The NSW Parliament has moved to deliver new protections for a wide range of essential workers at risk of contracting COVID-19 in the course of their duties.
On 14 May 2020, the COVID-19 Legislation Amendment (Emergency Measures – Miscellaneous) Bill 2020 [NSW] was passed by both houses of Parliament.
The amendments will provide medical assistance and wage cover to workers who are unable to work as a result of COVID-19. For dependents of essential workers who have died from COVID-19, they will be entitled to bring a claim for death benefits
The changes extend to include a variety of industries including health, education, hospitality, entertainment, construction and retail. This Act also applies to casual workers who have worked up to 21 days preceding the date of injury.
Employment Industries include:
Date of Injury
According to the new legislation (Section 19B-4), the date of injury is to be determined by whichever occurs first:
(a) The worker is diagnosed by a medical practitioner with COVID-19 following a prescribed test result
(b) The worker is classified by a medical practitioner as having COVID-19 (applying epidemiological or clinical criteria prescribed by the Regulations)
(c) The worker dies as a result of COVID-19
Capacity for Work
According to the legislation (Section 19B-5), a worker is presumed (unless the contrary is established) to be incapable of work as a result of COVID-19 from the date of injury until:
(a) On a date established in accordance with the Regulations; or
(b) If no Regulations are made, on a date that is 7 days after the date that a medical practitioner certifies that the worker no longer has the disease.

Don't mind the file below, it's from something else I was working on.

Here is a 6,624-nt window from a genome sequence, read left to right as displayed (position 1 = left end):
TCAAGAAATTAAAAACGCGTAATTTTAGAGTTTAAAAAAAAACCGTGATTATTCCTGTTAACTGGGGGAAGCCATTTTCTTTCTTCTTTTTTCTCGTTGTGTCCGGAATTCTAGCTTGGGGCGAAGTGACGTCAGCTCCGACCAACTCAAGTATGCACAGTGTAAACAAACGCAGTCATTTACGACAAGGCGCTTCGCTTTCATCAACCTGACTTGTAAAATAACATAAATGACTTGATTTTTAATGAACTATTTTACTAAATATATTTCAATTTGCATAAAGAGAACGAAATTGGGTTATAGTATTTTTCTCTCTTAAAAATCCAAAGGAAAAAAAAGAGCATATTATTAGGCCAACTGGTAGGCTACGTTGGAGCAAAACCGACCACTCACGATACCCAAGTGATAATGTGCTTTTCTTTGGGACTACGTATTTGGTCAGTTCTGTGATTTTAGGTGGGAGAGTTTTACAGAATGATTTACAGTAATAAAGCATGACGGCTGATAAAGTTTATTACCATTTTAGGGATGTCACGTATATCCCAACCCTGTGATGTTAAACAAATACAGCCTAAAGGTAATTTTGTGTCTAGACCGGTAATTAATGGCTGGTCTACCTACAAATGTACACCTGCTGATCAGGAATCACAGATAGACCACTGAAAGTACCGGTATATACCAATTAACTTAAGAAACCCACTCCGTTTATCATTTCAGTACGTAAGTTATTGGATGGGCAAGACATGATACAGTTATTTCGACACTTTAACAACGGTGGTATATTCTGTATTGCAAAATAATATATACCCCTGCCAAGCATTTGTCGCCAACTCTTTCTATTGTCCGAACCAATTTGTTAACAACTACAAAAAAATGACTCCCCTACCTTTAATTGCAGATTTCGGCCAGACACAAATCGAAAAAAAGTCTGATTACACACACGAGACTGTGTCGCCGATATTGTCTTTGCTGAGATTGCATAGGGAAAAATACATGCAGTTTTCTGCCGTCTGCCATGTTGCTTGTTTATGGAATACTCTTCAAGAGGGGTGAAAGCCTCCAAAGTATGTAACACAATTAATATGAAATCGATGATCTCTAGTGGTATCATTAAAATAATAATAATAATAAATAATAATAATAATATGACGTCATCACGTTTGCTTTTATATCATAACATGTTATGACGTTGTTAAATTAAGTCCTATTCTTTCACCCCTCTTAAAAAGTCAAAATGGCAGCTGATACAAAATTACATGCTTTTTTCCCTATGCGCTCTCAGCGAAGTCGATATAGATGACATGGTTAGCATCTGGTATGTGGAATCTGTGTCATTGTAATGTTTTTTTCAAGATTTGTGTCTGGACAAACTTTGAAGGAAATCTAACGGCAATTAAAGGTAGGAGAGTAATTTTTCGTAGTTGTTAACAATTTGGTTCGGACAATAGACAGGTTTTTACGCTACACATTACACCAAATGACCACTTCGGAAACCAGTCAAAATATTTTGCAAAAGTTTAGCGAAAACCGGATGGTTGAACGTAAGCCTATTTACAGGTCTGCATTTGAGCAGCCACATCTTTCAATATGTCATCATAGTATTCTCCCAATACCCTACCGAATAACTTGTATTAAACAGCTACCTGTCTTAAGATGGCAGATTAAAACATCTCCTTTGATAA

Workers Who Contracted COVID-19 before 14 May 2020
The Act permits the making of Regulations to address these claims. Further, the Act provides that until such Regulations are made, the Act extends to a worker who contracted COVID-19 before 14 May.
Despite the changes, an employer will still have the opportunity to prove a COVID-19 infection did not happen during the course of employment if there is a compelling case. It remains to be seen how the reversed burden of proof will operate in practice, given the narrow timelines afforded to employers and insurers to determine liability for claims of compensation.
Employers in the various industries must be prudent in ensuring workplaces adhere with and enforce public health guidelines. The changes in legislation ought to prompt employers to consider how they can best care for their workforce, as the amendments have pre-empted that regulations may be made which use an employer’s claim history of COVID-10-related claims to calculate policy premiums.
If you have any queries regarding this, please contact us:
Gow-Gates Insurance Brokers
Director – Workplace Solutions
Ph: 0447 277 782
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